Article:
@StaceyPlaskett


Del. Eleanor Holmes Norton
Congresswoman, D-DC

As a fierce, passionate, Black feminist and reproductive health advocate, Congresswoman Eleanor Holmes Norton has supported Planned Parenthood unwaveringly. She also sponsored the EACH Woman Act and, in 2015, held an event with young women on abortion access.

@EleanorNorton


Rep. Joyce Beatty
Congresswoman, D-OH 3rd District

Rep. Beatty has been an active supporter of women’s health during her tenure in Congress, cosponsoring legislation, signing onto pro-letters and always voting in the interest of women’s health.


Rep. Maxine Waters
Congresswoman, D-CA 43rd District

Since arriving in office in 1990, Rep. Waters has voted in the best interest of the health of women and communities of color, making a career of addressing these issues by closing the wealth gap.    

medium.com
Our first Justice Democrat: Cori Bush – Justice Democrats – Medium
By Justice Democrats

Not too long ago, we introduced you to Cori Bush, a registered nurse and Ferguson activist. We asked you to join us in asking her to run for Congress. You, from every corner of the nation, answered the call and told Cori you would back her.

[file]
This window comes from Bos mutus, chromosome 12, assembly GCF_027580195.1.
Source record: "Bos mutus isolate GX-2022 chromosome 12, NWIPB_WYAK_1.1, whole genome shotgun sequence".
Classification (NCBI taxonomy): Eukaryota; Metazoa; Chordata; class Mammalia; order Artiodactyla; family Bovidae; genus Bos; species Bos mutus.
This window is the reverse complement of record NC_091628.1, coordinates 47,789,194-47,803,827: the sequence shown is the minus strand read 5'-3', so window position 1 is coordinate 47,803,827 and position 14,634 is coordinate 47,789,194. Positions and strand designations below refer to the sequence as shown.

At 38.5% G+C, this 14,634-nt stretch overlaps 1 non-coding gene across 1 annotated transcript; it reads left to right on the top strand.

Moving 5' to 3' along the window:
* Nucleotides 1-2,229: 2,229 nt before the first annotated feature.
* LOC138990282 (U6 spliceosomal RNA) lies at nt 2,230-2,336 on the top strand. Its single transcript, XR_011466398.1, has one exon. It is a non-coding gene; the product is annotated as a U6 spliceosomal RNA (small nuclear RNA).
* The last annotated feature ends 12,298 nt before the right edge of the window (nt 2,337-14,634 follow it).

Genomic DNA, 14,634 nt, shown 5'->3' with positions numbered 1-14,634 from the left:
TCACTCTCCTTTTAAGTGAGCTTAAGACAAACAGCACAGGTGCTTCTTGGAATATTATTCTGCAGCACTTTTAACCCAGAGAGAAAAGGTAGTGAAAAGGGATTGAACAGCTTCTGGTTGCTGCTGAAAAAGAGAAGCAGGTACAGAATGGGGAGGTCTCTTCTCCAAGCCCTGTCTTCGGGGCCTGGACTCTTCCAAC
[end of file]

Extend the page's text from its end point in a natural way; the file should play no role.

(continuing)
Today, we are incredibly proud to announce Cori is running to represent MO-1 in Congress!

Cori embodies the kind of leadership St. Louis needs.

She knows the pain of working families because she has lived it. She understands the needs of society’s most downtrodden, because she serves them every day as a nurse. When Ferguson burned, she answered the call and stood tall on the front lines against police violence. She’s the perfect person to represent St. Louis because she is St. Louis.

She’s yours.

But Cori isn’t just our first official candidate. She’s yours. At the start of our nomination drive, you recommended Cori in droves. Over and over again during our vetting process, we were impressed with the passion people have for Cori; and after getting to know her, we firmly agree that it’s a passion well-placed.